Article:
Thoroughbred Logic: The Barn Beer Hack

Anyone who has ever had a horse — Thoroughbred or not! — has likely said, “This horse is going to drive me to drink.” For those of you who do imbibe, this week’s Thoroughbred Logic offers a sometimes quite necessary barn hack (and let’s be honest, it’ll work for your soda cans, too).

Welcome to the next installment of Thoroughbred Logic. In this weekly series, Anthropologist and trainer Aubrey Graham, of Kivu Sport Horses, offers insight and training experience when it comes to working with Thoroughbreds (although much will apply to all breeds). This week, come along for the ride as Aubrey shares one of her favorite barn hacks (at least when it comes to beer). 

Anyone who has ever had a Thoroughbred at some point has lamented, “This horse is going to drive me to drink.” Maybe it is the lost shoes, the vet bills, the unexpected riding hiccups, or the simply being too smart or picky for their own good…

Some people just say that. Most folks I know say that while cracking open something cold.

End of day road-hack-and-relax last summer. (Did I mention I hate the winter?) Photo by author.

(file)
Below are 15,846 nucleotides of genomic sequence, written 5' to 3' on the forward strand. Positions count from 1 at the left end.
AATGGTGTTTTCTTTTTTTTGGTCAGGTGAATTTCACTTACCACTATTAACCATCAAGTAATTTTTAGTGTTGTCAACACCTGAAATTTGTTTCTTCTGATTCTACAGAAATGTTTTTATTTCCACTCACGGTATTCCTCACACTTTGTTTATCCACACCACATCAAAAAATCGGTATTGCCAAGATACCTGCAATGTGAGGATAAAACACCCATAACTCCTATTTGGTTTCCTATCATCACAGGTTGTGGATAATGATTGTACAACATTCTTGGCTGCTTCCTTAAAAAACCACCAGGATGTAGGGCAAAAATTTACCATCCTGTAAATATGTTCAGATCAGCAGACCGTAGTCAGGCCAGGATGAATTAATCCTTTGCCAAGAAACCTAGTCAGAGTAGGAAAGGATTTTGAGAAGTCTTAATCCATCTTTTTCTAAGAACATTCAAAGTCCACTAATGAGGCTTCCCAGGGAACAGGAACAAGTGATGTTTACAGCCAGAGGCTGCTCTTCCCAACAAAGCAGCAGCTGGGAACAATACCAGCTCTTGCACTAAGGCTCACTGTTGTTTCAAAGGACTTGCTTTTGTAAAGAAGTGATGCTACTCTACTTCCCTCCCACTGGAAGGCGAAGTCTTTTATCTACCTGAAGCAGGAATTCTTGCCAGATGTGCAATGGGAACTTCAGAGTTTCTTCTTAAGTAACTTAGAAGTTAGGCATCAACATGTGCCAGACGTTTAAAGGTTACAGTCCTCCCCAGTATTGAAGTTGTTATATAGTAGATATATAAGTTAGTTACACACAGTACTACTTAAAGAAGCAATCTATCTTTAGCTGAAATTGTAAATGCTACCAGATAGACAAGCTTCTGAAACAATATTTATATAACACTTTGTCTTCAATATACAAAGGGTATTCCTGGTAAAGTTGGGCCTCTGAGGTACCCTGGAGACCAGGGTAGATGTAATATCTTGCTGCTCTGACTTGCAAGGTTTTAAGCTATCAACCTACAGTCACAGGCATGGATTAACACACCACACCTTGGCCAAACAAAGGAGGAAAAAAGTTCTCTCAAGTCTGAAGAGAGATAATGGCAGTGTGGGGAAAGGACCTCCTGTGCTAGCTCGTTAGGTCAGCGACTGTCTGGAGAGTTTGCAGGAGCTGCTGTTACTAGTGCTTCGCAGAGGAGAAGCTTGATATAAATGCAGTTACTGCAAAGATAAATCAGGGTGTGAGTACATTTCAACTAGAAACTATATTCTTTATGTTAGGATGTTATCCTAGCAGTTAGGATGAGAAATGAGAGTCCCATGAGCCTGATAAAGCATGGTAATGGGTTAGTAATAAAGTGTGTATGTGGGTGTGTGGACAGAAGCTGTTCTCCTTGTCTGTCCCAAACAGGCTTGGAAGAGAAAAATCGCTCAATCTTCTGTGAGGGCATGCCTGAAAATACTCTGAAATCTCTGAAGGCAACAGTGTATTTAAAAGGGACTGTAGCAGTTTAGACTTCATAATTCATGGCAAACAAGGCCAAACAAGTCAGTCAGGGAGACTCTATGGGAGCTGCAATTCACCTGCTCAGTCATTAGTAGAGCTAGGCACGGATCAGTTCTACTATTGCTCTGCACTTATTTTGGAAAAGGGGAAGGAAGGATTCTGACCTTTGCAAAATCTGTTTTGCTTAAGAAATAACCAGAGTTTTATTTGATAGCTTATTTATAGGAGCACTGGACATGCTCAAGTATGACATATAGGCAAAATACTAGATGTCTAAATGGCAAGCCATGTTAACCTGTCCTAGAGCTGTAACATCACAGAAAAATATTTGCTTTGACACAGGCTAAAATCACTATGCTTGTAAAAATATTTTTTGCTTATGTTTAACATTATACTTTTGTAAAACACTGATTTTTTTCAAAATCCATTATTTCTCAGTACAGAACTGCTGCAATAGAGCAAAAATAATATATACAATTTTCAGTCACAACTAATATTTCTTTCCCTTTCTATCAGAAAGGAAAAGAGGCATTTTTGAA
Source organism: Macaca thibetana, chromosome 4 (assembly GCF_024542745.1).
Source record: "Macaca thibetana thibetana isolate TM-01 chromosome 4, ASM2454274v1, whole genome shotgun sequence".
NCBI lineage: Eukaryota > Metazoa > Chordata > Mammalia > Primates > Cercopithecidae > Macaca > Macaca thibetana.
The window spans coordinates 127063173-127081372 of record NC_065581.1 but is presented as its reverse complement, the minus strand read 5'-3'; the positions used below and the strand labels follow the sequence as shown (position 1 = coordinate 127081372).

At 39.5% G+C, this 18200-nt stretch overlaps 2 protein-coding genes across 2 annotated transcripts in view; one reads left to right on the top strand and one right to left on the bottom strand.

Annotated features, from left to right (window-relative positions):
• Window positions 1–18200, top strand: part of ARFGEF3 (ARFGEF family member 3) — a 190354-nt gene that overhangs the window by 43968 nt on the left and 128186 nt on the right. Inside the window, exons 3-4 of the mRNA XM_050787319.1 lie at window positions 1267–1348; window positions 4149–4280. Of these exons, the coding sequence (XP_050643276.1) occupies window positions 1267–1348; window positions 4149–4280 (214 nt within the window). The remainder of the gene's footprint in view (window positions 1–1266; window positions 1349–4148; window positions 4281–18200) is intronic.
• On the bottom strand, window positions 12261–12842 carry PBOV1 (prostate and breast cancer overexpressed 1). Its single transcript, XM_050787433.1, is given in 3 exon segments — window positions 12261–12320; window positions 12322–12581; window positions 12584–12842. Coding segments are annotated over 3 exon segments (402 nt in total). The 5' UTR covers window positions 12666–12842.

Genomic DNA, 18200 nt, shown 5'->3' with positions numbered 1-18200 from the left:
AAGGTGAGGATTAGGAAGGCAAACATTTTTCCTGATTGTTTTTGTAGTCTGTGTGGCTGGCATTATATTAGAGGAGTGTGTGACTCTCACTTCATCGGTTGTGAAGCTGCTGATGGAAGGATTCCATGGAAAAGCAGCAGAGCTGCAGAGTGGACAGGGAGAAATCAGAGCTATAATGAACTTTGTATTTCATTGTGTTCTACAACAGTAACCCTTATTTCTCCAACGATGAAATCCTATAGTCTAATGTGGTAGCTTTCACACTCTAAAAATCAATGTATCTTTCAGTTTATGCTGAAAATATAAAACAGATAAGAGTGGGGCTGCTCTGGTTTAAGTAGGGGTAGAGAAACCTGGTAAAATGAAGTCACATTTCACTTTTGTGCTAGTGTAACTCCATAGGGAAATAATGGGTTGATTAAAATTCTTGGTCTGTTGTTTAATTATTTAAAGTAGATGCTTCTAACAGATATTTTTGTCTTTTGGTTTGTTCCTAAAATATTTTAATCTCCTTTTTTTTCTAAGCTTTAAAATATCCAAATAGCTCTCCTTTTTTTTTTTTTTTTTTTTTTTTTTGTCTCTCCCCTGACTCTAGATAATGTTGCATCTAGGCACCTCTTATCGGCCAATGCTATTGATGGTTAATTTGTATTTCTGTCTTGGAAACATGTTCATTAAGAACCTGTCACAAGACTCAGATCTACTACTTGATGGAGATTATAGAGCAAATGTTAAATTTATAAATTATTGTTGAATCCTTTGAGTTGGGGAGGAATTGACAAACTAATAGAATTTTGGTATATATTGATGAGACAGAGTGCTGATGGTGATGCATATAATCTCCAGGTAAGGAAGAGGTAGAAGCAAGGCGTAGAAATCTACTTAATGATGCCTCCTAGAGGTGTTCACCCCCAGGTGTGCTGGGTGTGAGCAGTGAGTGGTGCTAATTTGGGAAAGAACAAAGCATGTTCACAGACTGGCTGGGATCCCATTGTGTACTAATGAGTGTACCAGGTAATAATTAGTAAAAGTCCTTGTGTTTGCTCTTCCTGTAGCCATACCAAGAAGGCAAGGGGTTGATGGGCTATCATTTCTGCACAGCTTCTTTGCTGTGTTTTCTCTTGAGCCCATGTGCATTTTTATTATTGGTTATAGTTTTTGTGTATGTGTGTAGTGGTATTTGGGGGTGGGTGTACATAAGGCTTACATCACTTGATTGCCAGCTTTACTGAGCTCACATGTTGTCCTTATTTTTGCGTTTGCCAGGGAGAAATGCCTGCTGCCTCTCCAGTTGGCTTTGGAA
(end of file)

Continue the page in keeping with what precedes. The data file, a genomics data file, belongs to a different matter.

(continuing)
I don’t care when others drink (or don’t), but I have a personal policy that any booze waits until when I’m done with all critical work, including all lessons and training on client horses. But when I am “done” and grab a beer, there’re two common frustrations: a fly in my mouth (that only has to happen once before you start protecting the top of the can like your life depends on it) and ‘man-down’ spills. I mean, if it is not me being clumsy and knocking things over, it is my horses getting into everything.

Photo of the beer hack in action last summer. Photo by author.

So somewhere over the last year, I perfected the above barn beer hack. Materials needed: Mostly full roll of duct tape, 60-cc dosing syringe cap, koozie (optional).

The obvious breakdown: the roll of duct tape is excellent for holding a can in a koozie and keeping incidental knock-overs to a minimum. Then for the flies and dirt and hose water and whatever else goes airborne, the cap of a 60-cc dosing syringe fits perfectly in the groove inside the can lip. The combination is the result of trial and error, but for the time being, it remains my go-to… at least until I wrap too many hooves and run out of tape.

So cheers, folks. Here’s to warmer days and the welcome shift from complaining about the cold and mud to bemoaning the flies.

**Also, if I’m being totally honest, I completely wrote myself into a hole this morning on an article about Thoroughbreds and anxiety… while I figure out how to write myself back to the light on that article, I’m dreaming of warmer days, a significant increase in daylight hours, and the feeling of something cold actually being welcomed at the end of the day. (Did I mention that I hate winter?)